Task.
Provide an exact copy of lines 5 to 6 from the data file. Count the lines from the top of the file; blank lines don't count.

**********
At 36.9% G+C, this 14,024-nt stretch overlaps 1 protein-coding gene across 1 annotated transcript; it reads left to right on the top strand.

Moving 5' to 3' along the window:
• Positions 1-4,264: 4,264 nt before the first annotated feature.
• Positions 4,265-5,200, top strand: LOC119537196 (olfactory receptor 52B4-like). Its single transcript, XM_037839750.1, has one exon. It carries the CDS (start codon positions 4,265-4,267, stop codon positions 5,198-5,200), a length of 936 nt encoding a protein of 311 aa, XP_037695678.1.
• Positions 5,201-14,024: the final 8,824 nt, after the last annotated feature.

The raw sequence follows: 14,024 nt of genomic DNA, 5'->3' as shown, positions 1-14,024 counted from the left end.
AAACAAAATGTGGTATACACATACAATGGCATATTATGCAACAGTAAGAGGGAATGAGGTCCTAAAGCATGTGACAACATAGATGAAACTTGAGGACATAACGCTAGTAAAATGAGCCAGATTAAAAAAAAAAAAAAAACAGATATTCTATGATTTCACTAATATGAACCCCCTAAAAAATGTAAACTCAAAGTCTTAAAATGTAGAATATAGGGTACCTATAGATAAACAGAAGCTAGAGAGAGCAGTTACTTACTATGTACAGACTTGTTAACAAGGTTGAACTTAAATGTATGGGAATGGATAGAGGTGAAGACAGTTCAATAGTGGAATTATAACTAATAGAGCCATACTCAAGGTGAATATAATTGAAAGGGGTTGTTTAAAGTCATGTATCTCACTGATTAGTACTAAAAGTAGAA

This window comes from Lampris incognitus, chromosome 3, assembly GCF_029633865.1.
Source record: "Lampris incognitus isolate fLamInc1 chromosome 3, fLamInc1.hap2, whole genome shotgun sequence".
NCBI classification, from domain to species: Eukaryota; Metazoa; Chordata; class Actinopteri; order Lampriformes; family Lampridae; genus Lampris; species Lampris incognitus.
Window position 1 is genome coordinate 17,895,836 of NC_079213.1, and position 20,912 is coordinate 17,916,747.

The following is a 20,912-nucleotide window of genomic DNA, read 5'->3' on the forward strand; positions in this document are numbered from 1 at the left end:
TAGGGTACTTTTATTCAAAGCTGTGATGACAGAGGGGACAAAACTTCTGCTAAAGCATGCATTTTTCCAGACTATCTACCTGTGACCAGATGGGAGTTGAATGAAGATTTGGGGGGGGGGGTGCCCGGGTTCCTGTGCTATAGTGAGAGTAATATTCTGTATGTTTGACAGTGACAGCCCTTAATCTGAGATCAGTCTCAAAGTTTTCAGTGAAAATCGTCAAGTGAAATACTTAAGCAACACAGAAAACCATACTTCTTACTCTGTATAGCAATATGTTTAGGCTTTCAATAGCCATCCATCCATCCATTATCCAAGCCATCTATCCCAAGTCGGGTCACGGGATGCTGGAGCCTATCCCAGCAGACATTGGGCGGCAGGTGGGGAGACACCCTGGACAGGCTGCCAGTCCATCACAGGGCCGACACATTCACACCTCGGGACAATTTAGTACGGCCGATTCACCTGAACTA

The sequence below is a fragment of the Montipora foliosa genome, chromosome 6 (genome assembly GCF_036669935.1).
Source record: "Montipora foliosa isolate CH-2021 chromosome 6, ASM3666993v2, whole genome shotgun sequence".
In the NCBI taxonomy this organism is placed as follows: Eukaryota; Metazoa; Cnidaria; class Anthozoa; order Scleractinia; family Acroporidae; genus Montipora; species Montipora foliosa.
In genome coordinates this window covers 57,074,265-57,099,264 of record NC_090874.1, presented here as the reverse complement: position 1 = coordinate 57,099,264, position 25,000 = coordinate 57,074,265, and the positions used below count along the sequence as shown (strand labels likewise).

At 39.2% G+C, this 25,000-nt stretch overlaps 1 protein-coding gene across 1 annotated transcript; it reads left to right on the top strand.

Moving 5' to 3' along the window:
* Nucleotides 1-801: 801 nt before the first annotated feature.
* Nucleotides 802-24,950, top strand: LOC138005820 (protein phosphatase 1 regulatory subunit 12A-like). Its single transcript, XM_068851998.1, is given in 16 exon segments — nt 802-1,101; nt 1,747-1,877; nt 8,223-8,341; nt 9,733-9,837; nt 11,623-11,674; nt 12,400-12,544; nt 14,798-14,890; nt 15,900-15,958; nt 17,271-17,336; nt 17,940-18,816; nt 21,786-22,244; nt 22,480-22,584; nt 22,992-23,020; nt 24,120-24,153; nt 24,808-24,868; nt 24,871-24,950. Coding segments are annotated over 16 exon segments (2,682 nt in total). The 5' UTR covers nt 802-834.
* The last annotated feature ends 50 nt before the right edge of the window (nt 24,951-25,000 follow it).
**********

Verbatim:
• Positions 5,201-14,024: the final 8,824 nt, after the last annotated feature.

The raw sequence follows: 14,024 nt of genomic DNA, 5'->3' as shown, positions 1-14,024 counted from the left end.